Finland’s opposition right-wing National Coalition Party (NCP) is holding a narrow lead in the country’s parliamentary election, with 20.8 percent support from advance ballots, but the early tally is often skewed and the outcome remains a toss-up as counting continues.
The Social Democratic Party (SDP) of Prime Minister Sanna Marin is running second with 20.7 percent support, followed by the nationalist Finns Party at 18.6 percent, with 40.1 percent of the votes counted, justice ministry data showed on Sunday.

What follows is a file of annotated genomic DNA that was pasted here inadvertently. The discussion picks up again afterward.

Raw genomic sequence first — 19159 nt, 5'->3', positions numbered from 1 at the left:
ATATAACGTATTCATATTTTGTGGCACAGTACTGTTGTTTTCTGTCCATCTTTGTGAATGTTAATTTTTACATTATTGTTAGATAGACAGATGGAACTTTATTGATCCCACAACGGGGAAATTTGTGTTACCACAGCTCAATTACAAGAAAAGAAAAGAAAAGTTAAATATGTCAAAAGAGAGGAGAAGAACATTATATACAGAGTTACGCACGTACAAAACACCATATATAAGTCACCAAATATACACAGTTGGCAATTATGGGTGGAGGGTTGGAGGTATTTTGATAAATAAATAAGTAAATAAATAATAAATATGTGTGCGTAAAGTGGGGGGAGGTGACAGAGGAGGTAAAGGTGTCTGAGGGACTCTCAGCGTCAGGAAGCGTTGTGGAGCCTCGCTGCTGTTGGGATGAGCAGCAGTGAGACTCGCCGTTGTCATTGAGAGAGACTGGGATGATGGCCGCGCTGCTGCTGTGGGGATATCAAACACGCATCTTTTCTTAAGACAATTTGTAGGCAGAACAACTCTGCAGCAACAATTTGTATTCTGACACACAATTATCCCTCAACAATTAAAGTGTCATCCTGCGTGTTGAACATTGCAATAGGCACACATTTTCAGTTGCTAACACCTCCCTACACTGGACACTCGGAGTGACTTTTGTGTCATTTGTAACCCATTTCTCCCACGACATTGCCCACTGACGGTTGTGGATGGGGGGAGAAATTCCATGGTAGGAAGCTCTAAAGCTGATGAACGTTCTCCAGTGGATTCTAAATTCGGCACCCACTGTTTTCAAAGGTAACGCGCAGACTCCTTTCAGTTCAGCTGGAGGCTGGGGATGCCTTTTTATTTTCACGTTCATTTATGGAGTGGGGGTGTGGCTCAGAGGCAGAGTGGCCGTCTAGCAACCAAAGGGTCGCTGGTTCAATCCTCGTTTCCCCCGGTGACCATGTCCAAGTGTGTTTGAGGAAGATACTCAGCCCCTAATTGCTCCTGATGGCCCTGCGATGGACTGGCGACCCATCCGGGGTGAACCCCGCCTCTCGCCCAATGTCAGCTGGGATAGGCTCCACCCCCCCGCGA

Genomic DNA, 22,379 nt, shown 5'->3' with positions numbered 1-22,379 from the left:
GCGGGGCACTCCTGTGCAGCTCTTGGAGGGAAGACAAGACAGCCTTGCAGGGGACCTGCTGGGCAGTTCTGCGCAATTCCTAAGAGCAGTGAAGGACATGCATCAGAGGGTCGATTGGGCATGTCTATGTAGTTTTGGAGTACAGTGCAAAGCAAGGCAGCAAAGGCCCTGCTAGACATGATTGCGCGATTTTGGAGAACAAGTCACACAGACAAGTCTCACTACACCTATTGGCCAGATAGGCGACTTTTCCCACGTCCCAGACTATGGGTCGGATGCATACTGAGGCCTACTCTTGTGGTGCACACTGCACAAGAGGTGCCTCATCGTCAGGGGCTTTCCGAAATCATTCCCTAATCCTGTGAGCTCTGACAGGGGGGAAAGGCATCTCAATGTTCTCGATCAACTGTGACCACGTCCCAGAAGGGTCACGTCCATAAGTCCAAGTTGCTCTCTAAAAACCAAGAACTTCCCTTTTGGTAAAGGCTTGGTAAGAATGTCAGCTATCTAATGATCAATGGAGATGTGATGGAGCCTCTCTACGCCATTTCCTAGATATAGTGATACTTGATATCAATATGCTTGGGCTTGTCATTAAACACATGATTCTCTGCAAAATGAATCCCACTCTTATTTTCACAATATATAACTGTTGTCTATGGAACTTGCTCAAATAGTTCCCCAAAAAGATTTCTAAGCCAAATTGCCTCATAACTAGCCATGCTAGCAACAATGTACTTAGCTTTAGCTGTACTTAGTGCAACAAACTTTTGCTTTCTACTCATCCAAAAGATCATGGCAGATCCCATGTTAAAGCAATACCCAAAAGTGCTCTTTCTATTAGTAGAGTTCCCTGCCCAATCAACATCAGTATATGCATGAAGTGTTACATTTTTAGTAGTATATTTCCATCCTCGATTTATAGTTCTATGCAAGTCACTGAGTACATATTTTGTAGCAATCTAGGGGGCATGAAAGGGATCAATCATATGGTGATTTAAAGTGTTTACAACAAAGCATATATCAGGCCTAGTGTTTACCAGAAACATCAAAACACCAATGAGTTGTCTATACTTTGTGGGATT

Marin, 37, is considered by fans around the world as a millennial role model for progressive new leaders, but at home, she has faced criticism for her government’s public spending and for partying.
If the NCP lead were to hold, its chair Petteri Orpo will get the first chance at forming a coalition to obtain a majority in parliament, and Marin’s era as prime minister would likely come to an end.
The NCP has led in polls for almost two years although its lead melted away in recent months. It has promised to curb spending and stop the rise of public debt, which has reached just over 70 percent of GDP since Marin took office in 2019.
Orpo accused Marin of eroding Finland’s economic resilience at a time when Europe’s energy crisis, driven by Russia’s war in Ukraine, has hit the country hard and the cost of living has increased.